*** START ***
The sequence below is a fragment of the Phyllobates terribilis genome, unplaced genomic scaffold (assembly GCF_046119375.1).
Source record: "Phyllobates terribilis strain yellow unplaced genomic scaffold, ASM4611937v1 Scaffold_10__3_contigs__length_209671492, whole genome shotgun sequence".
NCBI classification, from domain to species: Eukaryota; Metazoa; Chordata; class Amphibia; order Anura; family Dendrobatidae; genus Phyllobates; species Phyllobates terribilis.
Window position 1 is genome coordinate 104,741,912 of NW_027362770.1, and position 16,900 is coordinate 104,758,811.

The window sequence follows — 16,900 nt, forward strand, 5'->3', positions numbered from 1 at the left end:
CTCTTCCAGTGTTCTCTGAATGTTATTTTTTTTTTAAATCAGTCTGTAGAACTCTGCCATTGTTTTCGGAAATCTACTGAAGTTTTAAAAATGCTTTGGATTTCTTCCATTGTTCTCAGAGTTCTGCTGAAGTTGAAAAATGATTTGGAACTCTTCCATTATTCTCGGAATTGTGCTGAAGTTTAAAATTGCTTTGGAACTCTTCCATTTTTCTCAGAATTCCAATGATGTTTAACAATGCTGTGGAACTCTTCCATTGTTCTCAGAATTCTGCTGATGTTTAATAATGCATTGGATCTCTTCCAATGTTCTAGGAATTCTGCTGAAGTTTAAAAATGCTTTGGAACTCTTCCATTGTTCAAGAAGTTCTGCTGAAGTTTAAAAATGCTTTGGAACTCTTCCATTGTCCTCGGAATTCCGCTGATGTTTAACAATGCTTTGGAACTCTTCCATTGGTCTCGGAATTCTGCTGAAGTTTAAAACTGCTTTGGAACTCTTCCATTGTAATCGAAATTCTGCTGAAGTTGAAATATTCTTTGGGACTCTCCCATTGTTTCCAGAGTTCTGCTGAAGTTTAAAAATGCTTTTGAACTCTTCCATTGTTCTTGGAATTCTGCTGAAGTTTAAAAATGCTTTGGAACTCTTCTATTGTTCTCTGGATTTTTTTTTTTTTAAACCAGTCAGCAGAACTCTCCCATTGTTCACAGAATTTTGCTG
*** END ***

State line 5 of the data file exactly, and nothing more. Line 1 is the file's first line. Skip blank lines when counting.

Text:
The window sequence follows — 16,900 nt, forward strand, 5'->3', positions numbered from 1 at the left end: